Monday, November 9th, 2020
What happens when you buy a property with another person, whether it is a friend or a partner, and then relations sour? One or other may want to sell or buy the other out but what if you cannot agree what share you each hold or the value of the property? Or what if one person refuses to engage in attempting to resolve the issue at all? if you are married or in a civil partnership with your co-owner then you will be able to make claims within dissolution or divorce proceedings. If not however, the law applicable to dealing with such matters is the common law of trusts and the relevant statute is The Trusts of Land Act and Appointment of Trustees Act 1996.
There is a huge body of case law but quite a lot is confusing and contradictory.
It must be remembered that this area of law is not in any way akin to dividing assets on divorce; there is no general power to redistribute assets to produce a fair result and to meet parties’ needs. There is no such thing as a common law wife or husband and if the parties are not married (or in a civil partnership) they will not be able to make claims for general redistribution of assets, maintenance or pension sharing as if they were.
What is the position then?
The main point to appreciate is that there are 2 levels of ownership under English Law:
- The legal ownership
- The beneficial (or equitable ownership)
The legal ownership is essentially who is named as proprietor at the Land Registry. However, it is quite possible and not uncommon for someone to hold the legal title on behalf of another or on behalf of themselves and others. For example, minor children cannot hold title of real property at the land registry and so a trustee would hold the legal title on their behalf. The trustee would be the legal owner but the children would be the beneficial owners.
Sometimes a couple will buy property together but for one reason or another the title is registered solely in the name of one of them. This does not mean the other does not have an interest but if they are not on the title the onus will be on them to prove they have a beneficial entitlement.
If a property is owned in joint names, there is likewise a strong presumption that it is owned in equal shares (50:50). The burden is on the owner asserting a greater share to prove why this should be the case.
So, as a general rule the law assumes that the legal title reflects the beneficial interests. You are in a considerably weaker position if you are not on the title unless your interest is formalised – usually by way of a Deed or Declaration of Trust which acknowledges the interests of a beneficial owner and sets out the shares. An express Deed of Trust is a formal document usually drawn up by your solicitor (on or after the completion of the purchase) to reflect the beneficial interests. The Deed of Trust will be binding on you in the absence of certain vitiating factors such as fraud or duress. However, even with such a document, unless the wording is carefully and precisely crafted there can still be room for dispute.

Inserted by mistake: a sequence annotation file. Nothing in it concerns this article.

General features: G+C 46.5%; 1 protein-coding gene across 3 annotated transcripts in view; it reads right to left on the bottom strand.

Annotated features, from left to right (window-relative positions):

Without any express Deed of Trust, the position can become more complicated.
As a solicitor one would always check the Land register, the TR1 (the transfer document) that conveyed the property to the registered proprietors, make enquiries as to the existence of any Deed of Trust and take a detailed background as to the purchase of the property, the contributions and the intentions before advising.
The other aspects any solicitor should consider is whether there are arguments for an equitable account to be taken (whether any credit should be given to one party once the shares are determined for payments made by them that increase the value of the property) and whether the concept of occupational rent applies (whether credit should be given for the fact one party has had to leave the property since separation).
At Hanne & Co we would always look at settling matters and would consider with clients all forms of dispute resolution such as mediation or solicitor negotiation rather than proceeding to court. Court should be a last resort as you litigate at your peril. The usual rule in such proceedings is for the loser to pay the winner’s costs so you have to be confident in your case and follow the pre-action protocols before embarking on a court application.
Lastly a brief note if you have children with your co-owner. There may be an application you can make for financial provision for your children even if you are unmarried. We are not referring to child support which is now generally assessed by a government agency – The Child Maintenance Service. We are referring to lump sums for the children and also for provision of a home. Such applications originate from Schedule 1 of the Children Act 1989 – and will be the subject of another blog, another time.
Liz Francis is a Partner in Hanne & Co’s Family & Divorce Law Department